More reasons of why diets fail
In humans, dieting deranges the brain signals that tell us to eat more or less. Our sensory cues become blunted. In the modern environment, many of those cues were invented by big companies in order to make us eat more, like adding specific amounts of sugar, high fructose corn syrup and other artificial molecules. The also get us by advertising, supersizing and making it cheap. The all-you-can-eat buffet are atrocious and simply do not exist to any great extent at least in Europe. Studies show that long-term dieters are more likely to eat for emotional reasons or simply because food is available.
People also diet because they are concerned about health problems associated with obesity like heart disease and diabetes. But America’s view of obesity as uniquely deadly is mistaken. Things that drive early death are poor fitness, smoking, hypertension, low income and depression
In addition, the evidence that dieting improves people’s health is surprisingly poor. Part of the problem is that no one knows how to get more than a small fraction of people to sustain weight loss for years. The few studies that overcame this hurdle like Stanford University’s Chris Gardner (A to Z trial) are few. With the newer trends of lower carbohydrate living and optimized fat metabolism, it will be interesting to see if the weight really stays off.
Pay attention to what you consume most. For example, we all consume a lot of water. Some of us eat a lot of meat or certain types of vegetables. In the case of water, just about every type of medication has been found in our water supply. The reason I bring this up is because if you are taking in something that is contaminated with antibiotics for example, your body will likely gain weight that much easier. The best example of this is when farmers feed our animals low dose antibiotics to make them gain weight. Part of the reason antibiotics cause weight gain is that the animals take a fewer number of calories to cause weight gain. In other words, they are using the calories more efficiently. A proper explanation of this goes way beyond this article, but I am sure that you get the point.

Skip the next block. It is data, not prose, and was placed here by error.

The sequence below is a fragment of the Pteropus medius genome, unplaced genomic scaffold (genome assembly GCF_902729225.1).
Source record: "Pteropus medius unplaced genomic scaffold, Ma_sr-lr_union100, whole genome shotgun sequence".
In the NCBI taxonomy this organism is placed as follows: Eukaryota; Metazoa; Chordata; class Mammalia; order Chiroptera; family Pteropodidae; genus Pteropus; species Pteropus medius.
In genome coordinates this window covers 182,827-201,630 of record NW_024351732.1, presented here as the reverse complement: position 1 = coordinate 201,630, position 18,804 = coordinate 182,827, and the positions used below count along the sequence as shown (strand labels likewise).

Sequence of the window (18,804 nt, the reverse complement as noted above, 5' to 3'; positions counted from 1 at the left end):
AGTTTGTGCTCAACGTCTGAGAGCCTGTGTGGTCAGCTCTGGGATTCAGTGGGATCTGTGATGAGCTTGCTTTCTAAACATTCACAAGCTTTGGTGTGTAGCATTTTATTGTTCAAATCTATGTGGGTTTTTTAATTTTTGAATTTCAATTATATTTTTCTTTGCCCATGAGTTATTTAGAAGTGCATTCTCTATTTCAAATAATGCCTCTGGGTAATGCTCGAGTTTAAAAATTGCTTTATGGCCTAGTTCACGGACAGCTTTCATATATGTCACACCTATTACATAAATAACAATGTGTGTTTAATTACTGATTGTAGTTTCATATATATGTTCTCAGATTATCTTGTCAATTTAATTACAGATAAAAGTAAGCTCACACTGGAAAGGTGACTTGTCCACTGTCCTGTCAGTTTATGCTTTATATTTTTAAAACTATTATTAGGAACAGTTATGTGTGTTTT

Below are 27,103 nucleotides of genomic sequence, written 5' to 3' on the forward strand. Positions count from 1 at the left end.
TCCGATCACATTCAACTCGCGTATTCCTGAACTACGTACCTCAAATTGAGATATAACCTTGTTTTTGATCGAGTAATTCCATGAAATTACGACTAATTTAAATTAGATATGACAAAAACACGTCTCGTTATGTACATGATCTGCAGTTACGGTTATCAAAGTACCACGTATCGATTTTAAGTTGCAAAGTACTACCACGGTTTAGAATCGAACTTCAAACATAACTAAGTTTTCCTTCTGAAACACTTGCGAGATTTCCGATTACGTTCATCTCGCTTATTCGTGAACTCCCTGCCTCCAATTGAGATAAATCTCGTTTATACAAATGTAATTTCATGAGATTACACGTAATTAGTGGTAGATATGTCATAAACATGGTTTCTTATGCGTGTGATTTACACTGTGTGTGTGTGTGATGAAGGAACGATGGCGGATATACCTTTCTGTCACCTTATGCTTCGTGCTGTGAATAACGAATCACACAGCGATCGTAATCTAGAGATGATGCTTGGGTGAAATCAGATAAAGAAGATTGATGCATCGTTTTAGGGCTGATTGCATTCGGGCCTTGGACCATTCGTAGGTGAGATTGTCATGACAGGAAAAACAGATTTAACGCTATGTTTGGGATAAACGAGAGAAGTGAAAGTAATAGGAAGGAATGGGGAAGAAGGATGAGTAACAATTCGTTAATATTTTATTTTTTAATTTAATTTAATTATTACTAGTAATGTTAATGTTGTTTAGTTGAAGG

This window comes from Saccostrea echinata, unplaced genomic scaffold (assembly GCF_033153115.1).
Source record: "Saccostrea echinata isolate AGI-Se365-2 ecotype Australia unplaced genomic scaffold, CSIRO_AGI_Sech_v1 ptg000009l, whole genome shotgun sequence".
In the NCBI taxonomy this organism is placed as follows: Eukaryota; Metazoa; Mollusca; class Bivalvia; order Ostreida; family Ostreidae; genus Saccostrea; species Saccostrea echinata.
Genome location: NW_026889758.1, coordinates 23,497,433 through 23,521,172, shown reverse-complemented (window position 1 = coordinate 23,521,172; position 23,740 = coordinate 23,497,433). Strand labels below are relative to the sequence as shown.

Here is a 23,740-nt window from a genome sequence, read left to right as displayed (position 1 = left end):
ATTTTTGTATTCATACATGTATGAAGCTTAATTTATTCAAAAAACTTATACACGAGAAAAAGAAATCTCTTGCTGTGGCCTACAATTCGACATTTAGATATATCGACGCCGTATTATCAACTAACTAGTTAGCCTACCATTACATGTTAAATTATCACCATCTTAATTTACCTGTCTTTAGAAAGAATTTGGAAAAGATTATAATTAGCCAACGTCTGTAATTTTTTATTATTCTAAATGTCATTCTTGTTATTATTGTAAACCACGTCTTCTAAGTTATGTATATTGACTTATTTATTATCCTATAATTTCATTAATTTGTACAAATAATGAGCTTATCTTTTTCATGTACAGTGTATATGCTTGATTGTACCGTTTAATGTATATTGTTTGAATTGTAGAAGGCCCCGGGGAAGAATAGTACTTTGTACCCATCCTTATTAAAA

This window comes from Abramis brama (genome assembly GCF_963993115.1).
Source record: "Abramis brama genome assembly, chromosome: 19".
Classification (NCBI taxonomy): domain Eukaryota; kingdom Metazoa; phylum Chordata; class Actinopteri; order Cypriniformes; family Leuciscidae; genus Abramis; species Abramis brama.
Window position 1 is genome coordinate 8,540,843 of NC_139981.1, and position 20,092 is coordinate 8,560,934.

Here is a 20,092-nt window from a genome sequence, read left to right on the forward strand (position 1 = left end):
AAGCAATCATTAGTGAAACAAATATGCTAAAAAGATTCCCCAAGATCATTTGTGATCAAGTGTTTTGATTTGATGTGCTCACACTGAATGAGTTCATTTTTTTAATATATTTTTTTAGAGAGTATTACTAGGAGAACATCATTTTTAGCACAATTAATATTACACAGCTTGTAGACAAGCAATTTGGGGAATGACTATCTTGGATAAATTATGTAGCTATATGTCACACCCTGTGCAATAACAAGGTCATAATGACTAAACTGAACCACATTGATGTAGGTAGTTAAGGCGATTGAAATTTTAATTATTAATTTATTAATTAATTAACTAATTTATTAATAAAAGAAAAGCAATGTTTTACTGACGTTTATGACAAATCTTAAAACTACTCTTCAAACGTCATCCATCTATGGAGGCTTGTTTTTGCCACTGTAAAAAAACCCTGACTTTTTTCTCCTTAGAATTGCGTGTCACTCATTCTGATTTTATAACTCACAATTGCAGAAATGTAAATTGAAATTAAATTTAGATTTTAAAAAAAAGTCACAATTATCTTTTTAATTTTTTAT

If dieting doesn’t work, what should we do instead? Take it slow. Strive for paying attention to hunger and fullness. Once you know how to handle some of the nuances of how your body is going to respond to certain situations, you can handle them better. Find things that make the situation better. For some it may be a certain tea, for others a coffee with butter. Perhaps a small block of cheese works, or cold water. The big challenge is to find what works for you and stick with it. Gimmicks for the most part do not work. And know that as you progress, know that your brain hormones are going to change. This all takes months to years to take place.
Back to the out of the box stuff. Make sure that your circadian rhythms are in check. I wonder if any of the Biggest Loser contestants focused on light. Walking barefoot on a consistent basis. Then there is adapting to cold. There is a ton of information on cold adaptation and losing weight. Strategic fasting and meditation are two things that can make a world of difference.
So what hope is there for weight maintenance? Absolutely!
Anecdotal reports by people who have succeeded in keeping weight off tend to share common traits.
Making the choice of motivating themselves, surrounding themselves with right people, keeping close track of weight, controlling what food is eaten and quantities, exercising often, putting up with hunger and cravings, and a host of other things.